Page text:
About Amerisurv| Contact    
Magazine | Newsletter    
Flickr Photos | Advertise    
HomeNewsNewsletterAmerisurv DirectoryJobsStoreAuthorsHistoryArchivesBlogVideosEvents

Sponsored By

Software Reviews
Continuing Series
An RTN expert provides everything you need to know about network-corrected real-time GNSS observations.
Click Here to begin the series,
or view the Article PDF's Here
76-PageFlip Compilation
of the entire series
Test Yourself

Got Answers?
Test your knowledge with NCEES-level questions.
  Start HERE
Meet the Authors
Check out our fine lineup of writers. Each an expert in his or her field.
Wow Factor
Sponsored By

Product Reviews
Partner Sites







Spatial Media LLC properties




Home arrow Archives   The American Surveyor     

Vantage Point: Ankle Deep, Knee Deep, or Higher? Print E-mail
Written by Wendy Lathrop, PS, CFM   
Saturday, 02 August 2014

A 136Kb PDF of this article as it appeared in the magazine—complete with images—is available by clicking HERE

Hurricane Amanda and Tropical Storm Boris have already sloshed and wind-blasted their way through Central America. Amanda arrived a week before the official June 1 start of hurricane season, with Boris close behind. It's time to assess our storm surge prediction tools. While such storms generally cause most of their damage along our sea coasts, inland areas experience significant flooding from storm surge. What we all want to know is how much water might we expect? Which neighborhoods will be inundated first, and which roads will be impassable for evacuation or rescue?

If we can predict the direction of a storm and where it is likely to make landfall, we improve our opportunity to prepare for flooding events more realistically in relation to human safety and our built environment. Along large bodies of water such as the Great Lakes, the Atlantic and Pacific Oceans, and the Gulf of Mexico, additional height of water from air pressure changes and winds pushing water inland is called storm surge. But storm surge is not confined to those lands immediately along the waterfront. Through a model called Sea, Lake, and Overland Surges from Hurricanes (SLOSH), the National Oceanic and Atmospheric Administration (NOAA) calculates maximum potential impact and coastal inundation risk assessment based on storm intensity, path, and estimated storm size information from its National Hurricane Center (NHC).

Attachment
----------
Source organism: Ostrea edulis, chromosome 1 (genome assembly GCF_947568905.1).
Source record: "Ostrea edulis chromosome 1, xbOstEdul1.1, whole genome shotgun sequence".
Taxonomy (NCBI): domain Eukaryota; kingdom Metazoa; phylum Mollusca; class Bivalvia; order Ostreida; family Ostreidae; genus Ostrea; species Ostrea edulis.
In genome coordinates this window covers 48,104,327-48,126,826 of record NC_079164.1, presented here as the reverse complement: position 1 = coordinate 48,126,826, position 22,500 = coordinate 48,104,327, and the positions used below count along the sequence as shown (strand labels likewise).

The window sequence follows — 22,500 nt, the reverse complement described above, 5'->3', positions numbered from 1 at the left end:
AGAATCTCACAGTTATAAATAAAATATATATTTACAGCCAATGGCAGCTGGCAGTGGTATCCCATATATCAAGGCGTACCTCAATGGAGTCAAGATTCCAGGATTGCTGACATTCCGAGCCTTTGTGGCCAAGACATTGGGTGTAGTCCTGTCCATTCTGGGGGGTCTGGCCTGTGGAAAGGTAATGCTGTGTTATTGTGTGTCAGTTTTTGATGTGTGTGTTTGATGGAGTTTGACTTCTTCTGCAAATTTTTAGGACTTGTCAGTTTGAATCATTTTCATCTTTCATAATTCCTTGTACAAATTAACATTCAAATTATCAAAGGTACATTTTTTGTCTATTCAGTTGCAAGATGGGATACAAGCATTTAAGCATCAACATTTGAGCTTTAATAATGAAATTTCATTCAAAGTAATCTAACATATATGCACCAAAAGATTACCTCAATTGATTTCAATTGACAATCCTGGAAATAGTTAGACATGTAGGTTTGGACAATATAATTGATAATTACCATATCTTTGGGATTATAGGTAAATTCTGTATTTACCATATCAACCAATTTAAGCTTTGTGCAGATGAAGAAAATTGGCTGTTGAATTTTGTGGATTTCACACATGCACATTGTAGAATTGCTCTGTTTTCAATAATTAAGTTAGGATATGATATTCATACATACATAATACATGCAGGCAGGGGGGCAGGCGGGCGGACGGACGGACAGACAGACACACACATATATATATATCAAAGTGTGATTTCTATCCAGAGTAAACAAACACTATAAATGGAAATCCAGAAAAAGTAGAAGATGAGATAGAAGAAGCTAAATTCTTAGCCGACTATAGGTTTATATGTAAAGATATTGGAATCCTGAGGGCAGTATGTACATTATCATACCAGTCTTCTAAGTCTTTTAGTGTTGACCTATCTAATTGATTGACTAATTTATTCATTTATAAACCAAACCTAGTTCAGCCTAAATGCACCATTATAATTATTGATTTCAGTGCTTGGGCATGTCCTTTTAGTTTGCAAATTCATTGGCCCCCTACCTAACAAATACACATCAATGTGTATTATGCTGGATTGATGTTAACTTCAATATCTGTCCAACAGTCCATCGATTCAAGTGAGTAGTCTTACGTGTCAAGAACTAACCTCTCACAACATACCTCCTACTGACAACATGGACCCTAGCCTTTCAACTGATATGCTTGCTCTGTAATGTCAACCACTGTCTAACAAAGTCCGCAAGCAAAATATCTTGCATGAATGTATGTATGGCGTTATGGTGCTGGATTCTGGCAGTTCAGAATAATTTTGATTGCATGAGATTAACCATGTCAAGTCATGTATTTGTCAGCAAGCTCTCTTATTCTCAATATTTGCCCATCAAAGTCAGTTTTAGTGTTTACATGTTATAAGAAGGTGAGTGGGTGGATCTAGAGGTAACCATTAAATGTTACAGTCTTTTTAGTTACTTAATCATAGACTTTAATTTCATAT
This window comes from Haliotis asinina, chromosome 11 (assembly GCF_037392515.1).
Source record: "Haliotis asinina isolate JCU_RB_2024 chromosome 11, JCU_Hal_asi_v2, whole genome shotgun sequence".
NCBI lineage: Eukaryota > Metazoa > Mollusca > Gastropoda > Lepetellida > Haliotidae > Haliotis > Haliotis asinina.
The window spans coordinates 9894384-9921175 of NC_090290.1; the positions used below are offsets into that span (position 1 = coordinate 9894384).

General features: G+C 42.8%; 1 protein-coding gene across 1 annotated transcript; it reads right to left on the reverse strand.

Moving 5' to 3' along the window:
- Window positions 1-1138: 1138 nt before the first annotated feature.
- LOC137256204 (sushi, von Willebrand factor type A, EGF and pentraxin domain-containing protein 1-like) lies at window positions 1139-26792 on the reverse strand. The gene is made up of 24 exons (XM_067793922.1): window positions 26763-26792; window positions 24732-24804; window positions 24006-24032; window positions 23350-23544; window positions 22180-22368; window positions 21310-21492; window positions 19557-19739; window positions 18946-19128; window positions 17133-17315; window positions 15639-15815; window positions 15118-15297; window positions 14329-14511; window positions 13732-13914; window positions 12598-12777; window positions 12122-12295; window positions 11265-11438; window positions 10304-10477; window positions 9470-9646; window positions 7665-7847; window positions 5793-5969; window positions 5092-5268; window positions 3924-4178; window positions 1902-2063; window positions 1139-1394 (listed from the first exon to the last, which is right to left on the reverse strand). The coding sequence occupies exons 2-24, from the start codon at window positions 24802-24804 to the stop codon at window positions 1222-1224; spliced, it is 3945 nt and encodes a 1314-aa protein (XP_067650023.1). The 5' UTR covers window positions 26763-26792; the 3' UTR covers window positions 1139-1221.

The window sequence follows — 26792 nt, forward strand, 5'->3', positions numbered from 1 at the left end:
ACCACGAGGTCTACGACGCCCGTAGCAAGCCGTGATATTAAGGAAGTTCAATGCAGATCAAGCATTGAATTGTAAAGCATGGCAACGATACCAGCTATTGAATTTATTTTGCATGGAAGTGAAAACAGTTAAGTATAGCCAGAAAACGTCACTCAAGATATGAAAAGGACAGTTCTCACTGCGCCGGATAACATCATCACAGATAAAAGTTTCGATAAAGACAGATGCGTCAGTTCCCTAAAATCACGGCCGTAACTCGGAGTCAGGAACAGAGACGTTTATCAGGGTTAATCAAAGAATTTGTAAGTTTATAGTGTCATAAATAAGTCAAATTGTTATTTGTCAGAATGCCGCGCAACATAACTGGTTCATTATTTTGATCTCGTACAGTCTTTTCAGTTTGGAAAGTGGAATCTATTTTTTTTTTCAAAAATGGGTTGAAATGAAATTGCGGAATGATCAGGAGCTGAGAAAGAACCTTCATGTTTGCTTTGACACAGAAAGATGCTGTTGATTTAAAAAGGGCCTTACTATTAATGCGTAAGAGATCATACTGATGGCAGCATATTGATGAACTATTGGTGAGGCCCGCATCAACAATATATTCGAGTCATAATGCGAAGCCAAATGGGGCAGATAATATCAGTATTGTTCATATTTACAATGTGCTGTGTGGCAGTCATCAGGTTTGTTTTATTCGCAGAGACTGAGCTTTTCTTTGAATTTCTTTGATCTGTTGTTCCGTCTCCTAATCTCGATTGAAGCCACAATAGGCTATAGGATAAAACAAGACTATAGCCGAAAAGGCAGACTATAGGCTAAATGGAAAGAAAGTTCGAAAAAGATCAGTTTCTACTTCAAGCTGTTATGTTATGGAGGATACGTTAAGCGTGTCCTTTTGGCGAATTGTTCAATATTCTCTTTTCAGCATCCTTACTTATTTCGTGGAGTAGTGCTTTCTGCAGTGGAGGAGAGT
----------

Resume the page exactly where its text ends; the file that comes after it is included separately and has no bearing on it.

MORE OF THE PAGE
The first difficulty is accurately predicting the storm's track and timing of its landfall. A slight shift can mean a different area will be impacted more severely, and a delayed or expedited arrival coincident with high tide can mean a whole lot more water is pushed inland than had been anticipated. A change in storm intensity affects air pressure, sucking water into low-pressure areas, while a variation in storm size influences how much area will be affected. This is not an easy set of variables to play with, so a series of many SLOSH runs creates a Probabilistic Storm Surge (P-Surge) estimate. Based on SLOSHbased simulations of impacts of each model run and relying on statistical analysis of past advisories' accuracy, P-Surge estimates are posted on the NHC website within half an hour of NHC's storm advisory.

Coastal areas are divided into SLOSH basins for computational purposes, and account for susceptibility related to dense population, low topography, and ports. Each basin is modeled to determine Maximum Envelope of Water (MEOW) by calculating SLOSH runs both left and right of the main storm track. By accounting for various uncertainties in storm forecasting, thousands of SLOSH runs yield MEOWs for worst-case scenarios to aid in evacuation planning. An analysis of all MEOWs for a basin will yield MOMs (Maximum of MEOW runs). Obviously in this short space, this generalized description omits many details of the variables and approaches. For instance, SLOSH does not account for rain flooding, normal river flow, or the impact of waves on top of storm surge. However, for fast model runs and its ability to resolve flows through particular situations, it is an invaluable tool.

But aside from all the math, we want to know the effect of storms on humans and our built and natural environments more directly. SLOSH Storm surge heights are referenced to a vertical datum, with all basins in the contiguous United States updated to NAVD88. Not everyone understands elevation, however, and so NHC forecasts storm surge as height above ground level. This year, NHC released an experimental Potential Storm Surge Flooding Map to help identify the areas where storm surge could cause inundation and what to what depth those areas could expect inundation. NHC calls this a "reasonable worst-case scenario for any given location", with the maps representing inundation levels with a 10% probability of being exceeded. The fourcolor coding system represents inundation levels up to 3 feet above ground, greater than 3 feet, greater than 6 feet, and greater than 9 feet above ground.